Wednesday, July 28, 2021
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Start governing, stop bickering

It’s easy to forget sometimes that, just like the Bowling Club, the Jewish Student Union (JSU), the TCNJ College Republicans, the Progressive Student Alliance (PSA) or even The Signal, the Student Government Association (SGA) is just another student organization.

Certainly, SGA’s mandate, according to its constitution, is somewhat more sizable than that of its peers – which is not, of course, to make light of the duties of other student organizations – to act as an “advocate at all levels for the benefit and betterment of the students of the College,” and to “serve as the students’ voice in the governance of their college.”

But SGA serves as a mouthpiece for students essentially through advocacy only; the group derives little special authority from the College in its governance. According to the 2005 Governance Structure and Processes passed by the Board of Trustees (BOT) on Oct. 28, SGA has members sitting on the College’s Committee on Planning and Priorities, one of five standing committees in the College’s governance process. One student trustee, Stefanie Nieves, serves on the BOT. She is not granted a vote on all the matters that come up before it.

Again, we do not mean to downplay SGA’s role as a governmental body serving on behalf of the students – we merely mean to say that, if they hope to fulfill their self-proclaimed role as an advocate for students, they have their work cut out for them.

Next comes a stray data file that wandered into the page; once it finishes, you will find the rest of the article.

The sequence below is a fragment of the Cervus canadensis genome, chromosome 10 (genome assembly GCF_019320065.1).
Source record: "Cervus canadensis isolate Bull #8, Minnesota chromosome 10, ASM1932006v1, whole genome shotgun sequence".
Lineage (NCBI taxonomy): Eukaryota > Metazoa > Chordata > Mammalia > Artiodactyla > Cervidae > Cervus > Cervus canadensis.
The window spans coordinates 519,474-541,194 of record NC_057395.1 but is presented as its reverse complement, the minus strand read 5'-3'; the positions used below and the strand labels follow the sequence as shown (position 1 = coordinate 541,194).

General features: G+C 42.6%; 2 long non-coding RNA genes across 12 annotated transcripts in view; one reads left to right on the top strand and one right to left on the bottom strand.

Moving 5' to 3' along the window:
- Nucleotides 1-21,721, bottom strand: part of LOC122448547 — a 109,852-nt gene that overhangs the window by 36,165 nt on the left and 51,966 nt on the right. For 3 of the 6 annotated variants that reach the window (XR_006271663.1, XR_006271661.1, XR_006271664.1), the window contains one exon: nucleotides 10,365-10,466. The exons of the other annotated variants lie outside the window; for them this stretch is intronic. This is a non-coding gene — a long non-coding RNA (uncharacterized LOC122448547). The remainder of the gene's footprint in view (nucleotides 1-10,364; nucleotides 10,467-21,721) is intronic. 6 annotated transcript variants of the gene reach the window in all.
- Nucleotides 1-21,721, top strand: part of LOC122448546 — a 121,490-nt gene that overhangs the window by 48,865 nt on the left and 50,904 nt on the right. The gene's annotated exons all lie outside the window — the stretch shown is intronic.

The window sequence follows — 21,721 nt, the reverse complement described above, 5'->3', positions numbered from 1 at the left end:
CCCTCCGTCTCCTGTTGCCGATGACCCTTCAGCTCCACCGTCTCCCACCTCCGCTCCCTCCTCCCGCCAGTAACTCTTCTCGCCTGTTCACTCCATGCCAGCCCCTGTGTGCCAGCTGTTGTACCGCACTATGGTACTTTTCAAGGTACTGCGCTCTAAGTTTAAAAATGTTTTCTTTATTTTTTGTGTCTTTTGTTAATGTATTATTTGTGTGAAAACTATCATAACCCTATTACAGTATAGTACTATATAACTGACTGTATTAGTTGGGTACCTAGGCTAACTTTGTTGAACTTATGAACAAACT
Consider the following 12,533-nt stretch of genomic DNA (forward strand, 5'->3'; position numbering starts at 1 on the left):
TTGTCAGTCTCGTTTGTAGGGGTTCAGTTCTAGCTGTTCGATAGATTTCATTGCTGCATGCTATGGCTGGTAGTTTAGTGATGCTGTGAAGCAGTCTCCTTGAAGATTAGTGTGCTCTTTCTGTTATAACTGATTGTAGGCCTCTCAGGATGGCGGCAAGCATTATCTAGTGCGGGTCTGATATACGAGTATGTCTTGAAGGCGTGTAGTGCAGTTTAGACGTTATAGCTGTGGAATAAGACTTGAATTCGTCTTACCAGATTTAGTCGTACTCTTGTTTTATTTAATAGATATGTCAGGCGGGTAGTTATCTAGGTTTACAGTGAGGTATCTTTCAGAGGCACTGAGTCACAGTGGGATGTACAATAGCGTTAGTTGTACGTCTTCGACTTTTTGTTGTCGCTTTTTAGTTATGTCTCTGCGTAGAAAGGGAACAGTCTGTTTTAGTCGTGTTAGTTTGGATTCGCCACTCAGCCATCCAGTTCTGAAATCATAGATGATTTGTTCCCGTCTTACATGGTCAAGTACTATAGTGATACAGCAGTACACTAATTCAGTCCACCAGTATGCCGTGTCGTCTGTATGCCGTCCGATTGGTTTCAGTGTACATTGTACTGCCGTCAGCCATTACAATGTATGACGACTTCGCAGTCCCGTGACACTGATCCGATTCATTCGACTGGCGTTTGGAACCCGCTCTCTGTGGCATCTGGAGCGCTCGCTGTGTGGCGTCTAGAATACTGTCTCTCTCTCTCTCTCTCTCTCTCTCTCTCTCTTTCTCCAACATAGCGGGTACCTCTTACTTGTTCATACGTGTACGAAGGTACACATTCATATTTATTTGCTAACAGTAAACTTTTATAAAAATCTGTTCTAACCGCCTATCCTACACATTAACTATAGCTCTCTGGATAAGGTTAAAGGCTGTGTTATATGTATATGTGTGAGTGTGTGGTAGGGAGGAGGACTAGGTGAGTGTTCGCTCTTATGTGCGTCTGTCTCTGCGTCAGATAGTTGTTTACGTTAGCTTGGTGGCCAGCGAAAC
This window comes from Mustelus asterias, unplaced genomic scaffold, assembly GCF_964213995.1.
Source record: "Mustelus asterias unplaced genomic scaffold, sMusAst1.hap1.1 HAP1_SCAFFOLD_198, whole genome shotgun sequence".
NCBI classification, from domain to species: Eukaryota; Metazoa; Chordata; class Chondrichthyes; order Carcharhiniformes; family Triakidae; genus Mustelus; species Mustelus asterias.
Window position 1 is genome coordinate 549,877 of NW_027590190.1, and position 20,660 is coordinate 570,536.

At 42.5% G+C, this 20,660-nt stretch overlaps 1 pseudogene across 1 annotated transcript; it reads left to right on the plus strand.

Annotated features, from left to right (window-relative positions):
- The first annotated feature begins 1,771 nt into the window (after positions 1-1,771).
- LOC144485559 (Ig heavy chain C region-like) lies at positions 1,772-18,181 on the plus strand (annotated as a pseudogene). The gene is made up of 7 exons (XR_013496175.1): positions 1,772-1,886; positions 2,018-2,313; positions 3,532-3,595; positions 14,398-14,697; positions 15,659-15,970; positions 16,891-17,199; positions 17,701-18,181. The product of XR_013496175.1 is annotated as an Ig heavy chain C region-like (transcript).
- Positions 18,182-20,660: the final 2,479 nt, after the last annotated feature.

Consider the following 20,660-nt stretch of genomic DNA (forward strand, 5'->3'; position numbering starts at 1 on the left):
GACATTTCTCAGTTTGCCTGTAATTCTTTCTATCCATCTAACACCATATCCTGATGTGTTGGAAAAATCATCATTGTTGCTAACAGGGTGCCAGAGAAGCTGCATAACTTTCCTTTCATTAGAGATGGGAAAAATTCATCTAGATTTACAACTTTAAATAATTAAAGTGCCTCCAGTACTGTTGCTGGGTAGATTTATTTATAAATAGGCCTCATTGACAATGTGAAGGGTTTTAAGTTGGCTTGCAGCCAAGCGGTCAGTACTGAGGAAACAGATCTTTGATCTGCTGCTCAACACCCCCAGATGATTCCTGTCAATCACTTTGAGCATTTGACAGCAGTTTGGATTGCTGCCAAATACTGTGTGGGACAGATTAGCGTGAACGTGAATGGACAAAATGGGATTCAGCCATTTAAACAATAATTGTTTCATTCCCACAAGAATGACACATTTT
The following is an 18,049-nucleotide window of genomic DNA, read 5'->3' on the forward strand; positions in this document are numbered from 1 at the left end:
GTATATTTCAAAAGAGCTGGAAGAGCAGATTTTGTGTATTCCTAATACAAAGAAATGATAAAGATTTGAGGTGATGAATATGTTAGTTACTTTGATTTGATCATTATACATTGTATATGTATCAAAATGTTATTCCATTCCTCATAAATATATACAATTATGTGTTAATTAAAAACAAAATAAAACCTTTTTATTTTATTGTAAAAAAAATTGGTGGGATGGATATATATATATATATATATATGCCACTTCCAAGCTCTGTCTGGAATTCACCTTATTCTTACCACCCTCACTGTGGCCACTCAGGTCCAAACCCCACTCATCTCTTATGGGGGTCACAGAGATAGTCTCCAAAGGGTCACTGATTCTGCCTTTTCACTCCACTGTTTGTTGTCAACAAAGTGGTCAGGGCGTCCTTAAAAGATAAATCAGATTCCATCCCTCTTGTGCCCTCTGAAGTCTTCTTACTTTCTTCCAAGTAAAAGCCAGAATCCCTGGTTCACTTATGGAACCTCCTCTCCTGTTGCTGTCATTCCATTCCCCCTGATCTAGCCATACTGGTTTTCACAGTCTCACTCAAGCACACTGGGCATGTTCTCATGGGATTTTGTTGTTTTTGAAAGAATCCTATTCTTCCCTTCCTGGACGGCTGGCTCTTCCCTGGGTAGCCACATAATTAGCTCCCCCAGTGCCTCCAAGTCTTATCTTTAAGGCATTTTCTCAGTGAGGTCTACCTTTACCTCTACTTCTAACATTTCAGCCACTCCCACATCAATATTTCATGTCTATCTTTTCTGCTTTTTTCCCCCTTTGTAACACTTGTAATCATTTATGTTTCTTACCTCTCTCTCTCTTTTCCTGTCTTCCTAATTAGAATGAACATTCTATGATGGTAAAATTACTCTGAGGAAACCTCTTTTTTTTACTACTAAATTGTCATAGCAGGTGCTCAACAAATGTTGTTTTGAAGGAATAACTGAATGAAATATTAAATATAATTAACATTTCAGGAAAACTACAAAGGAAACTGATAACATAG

They certainly shouldn’t waste their time getting sidetracked by issues like the anonymous Weblog “SGA Insider” ( whose author, Dan Beckelman, was outed last week and forced to resign from his position as senator at-Large.

This comes after a year in which SGA was consumed by infighting, with members spending their political time and energy calling for the resignation of former executive president Pedro Khoury.

This infighting was resurrected last week, as, after Beckelman was revealed as the author of the contentious blog, Kevin Kelly, vice president of Legal and Governmental Affairs threatened a libel lawsuit.

Apparently, he isn’t familiar with his libel law because, in the context of the ‘SGA Insider,’ he is a public figure and therefore you can say anything you want about him.

We’re glad Beckelman saw it fit to step aside and, so far, has refrained from posting further rants on his blog. SGA doesn’t need to be strangled by internal squabbling; the task of student advocacy is difficult enough.


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